Don’t be afraid of ‘the talk’
“If I could give out one piece of financial advice, it would be to not be afraid to talk about money. Do you know that issues around money are one of the top causes for divorce? Most individuals have a tendency to create a lot of stress around money and not addressing concerns or getting answers to questions creates a lot of unnecessary stress. Money is a tool, it is a means to an end. Understanding and viewing it as a tool, and not a basis for judgment could potentially alleviate a lot of problems. It isn’t how much you have or earn, it is what you do with what you earn that matters. Having thoughtful conversations about how money works, and understanding the value of a dollar will go a long way. Teach your children how to handle money. Help them understand things like cash flow, net worth, balance sheets, good credit, responsible borrowing, etc. I’ve believed for a long time that money management should be taught in schools as a course, as part of a math program. ‘Fiscal fitness’ is as important (if not more) as physical fitness.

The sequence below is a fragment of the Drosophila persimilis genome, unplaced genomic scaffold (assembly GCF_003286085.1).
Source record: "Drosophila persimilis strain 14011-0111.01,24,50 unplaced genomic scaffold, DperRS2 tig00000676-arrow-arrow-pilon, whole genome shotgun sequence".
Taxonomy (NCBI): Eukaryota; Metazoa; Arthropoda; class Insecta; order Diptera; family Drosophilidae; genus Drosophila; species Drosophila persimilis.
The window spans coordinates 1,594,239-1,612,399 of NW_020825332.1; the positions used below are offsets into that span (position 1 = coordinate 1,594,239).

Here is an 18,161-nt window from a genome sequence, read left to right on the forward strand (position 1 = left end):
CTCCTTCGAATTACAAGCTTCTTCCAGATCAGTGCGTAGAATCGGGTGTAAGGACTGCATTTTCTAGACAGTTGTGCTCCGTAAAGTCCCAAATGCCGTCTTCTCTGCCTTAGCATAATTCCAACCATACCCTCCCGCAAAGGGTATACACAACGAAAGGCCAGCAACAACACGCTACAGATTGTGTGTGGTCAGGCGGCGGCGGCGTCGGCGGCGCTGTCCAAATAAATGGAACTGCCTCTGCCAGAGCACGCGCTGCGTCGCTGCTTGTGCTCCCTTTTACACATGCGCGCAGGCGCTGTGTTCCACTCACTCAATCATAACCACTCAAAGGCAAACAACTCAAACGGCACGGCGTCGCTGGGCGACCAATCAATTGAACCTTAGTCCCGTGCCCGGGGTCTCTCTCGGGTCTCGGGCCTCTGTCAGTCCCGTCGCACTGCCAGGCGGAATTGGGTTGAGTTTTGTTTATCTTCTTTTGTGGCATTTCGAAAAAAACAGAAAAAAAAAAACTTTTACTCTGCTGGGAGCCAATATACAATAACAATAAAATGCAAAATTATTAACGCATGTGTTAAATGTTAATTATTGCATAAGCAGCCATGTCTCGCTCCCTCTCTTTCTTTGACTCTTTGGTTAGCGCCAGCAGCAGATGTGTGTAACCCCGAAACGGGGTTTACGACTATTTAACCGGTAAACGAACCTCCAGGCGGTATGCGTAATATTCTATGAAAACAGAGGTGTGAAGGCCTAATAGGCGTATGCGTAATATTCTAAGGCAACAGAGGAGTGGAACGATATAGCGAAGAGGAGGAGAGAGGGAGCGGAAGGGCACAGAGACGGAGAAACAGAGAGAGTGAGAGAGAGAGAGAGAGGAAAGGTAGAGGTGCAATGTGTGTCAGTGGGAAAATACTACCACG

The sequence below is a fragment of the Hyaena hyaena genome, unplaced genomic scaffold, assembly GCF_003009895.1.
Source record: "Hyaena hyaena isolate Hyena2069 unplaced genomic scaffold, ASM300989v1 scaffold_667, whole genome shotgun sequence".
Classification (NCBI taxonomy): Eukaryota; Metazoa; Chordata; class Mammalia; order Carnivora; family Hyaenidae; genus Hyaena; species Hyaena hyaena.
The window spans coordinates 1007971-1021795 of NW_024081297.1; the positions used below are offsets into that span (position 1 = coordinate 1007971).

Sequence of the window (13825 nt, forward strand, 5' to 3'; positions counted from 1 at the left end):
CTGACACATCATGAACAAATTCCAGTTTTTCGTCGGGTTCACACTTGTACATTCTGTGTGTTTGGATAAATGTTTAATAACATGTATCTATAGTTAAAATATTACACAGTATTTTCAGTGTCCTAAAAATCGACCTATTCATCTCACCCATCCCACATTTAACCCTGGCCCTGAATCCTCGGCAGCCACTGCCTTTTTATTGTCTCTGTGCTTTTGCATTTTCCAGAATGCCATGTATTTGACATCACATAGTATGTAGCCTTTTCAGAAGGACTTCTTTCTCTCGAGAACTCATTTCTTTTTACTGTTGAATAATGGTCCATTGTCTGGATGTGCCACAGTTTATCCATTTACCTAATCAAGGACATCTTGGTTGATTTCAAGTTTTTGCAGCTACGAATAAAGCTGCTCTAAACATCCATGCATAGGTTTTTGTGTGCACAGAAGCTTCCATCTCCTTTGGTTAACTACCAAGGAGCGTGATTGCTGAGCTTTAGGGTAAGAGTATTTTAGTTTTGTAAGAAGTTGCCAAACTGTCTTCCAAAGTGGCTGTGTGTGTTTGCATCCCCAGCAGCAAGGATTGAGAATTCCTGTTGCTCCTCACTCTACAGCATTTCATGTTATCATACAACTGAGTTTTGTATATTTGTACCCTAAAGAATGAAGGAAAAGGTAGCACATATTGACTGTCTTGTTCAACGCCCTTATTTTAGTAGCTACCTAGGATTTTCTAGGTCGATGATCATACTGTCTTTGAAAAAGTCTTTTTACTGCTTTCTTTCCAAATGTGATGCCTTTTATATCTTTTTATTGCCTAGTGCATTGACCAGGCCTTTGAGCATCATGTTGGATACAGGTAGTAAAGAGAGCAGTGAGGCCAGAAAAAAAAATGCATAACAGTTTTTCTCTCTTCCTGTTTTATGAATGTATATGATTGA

“Think back to where you first learned about money. Who did you learn from? Did you grow up hearing a lot of arguments about it, or was it a non subject? Were you taught things like ‘money doesn’t grow on trees,’ or ‘if you talk about money it means you are greedy.’ Give some thought to your relationship with money and where you are today. Don’t bury your head in the sand by avoiding the subject. If you have questions about your net worth, cash flow and credit rating seek the help of a trusted adviser.”—Therese R. Nicklas